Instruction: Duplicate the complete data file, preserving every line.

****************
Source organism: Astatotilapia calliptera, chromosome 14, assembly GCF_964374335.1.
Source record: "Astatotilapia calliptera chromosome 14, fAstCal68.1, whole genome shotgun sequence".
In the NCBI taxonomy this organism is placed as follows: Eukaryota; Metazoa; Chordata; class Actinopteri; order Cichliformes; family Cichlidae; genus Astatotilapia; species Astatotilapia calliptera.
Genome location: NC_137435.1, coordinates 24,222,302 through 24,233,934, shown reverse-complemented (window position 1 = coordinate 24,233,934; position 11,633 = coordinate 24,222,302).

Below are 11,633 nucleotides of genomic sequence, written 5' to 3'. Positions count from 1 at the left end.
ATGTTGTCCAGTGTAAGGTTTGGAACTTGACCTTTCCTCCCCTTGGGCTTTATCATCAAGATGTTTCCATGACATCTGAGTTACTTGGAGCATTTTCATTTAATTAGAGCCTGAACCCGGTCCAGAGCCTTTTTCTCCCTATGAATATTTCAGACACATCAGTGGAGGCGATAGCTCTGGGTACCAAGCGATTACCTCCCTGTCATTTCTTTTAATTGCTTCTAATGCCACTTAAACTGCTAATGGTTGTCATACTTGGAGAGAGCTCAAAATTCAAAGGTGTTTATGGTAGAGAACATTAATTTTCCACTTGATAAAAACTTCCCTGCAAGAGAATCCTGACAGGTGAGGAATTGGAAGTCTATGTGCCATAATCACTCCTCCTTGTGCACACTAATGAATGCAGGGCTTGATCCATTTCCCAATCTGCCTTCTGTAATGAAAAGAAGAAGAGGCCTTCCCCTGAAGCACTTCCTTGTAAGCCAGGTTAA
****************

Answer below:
Source organism: Astatotilapia calliptera, chromosome 14, assembly GCF_964374335.1.
Source record: "Astatotilapia calliptera chromosome 14, fAstCal68.1, whole genome shotgun sequence".
In the NCBI taxonomy this organism is placed as follows: Eukaryota; Metazoa; Chordata; class Actinopteri; order Cichliformes; family Cichlidae; genus Astatotilapia; species Astatotilapia calliptera.
Genome location: NC_137435.1, coordinates 24,222,302 through 24,233,934, shown reverse-complemented (window position 1 = coordinate 24,233,934; position 11,633 = coordinate 24,222,302).

Below are 11,633 nucleotides of genomic sequence, written 5' to 3'. Positions count from 1 at the left end.
ATGTTGTCCAGTGTAAGGTTTGGAACTTGACCTTTCCTCCCCTTGGGCTTTATCATCAAGATGTTTCCATGACATCTGAGTTACTTGGAGCATTTTCATTTAATTAGAGCCTGAACCCGGTCCAGAGCCTTTTTCTCCCTATGAATATTTCAGACACATCAGTGGAGGCGATAGCTCTGGGTACCAAGCGATTACCTCCCTGTCATTTCTTTTAATTGCTTCTAATGCCACTTAAACTGCTAATGGTTGTCATACTTGGAGAGAGCTCAAAATTCAAAGGTGTTTATGGTAGAGAACATTAATTTTCCACTTGATAAAAACTTCCCTGCAAGAGAATCCTGACAGGTGAGGAATTGGAAGTCTATGTGCCATAATCACTCCTCCTTGTGCACACTAATGAATGCAGGGCTTGATCCATTTCCCAATCTGCCTTCTGTAATGAAAAGAAGAAGAGGCCTTCCCCTGAAGCACTTCCTTGTAAGCCAGGTTAA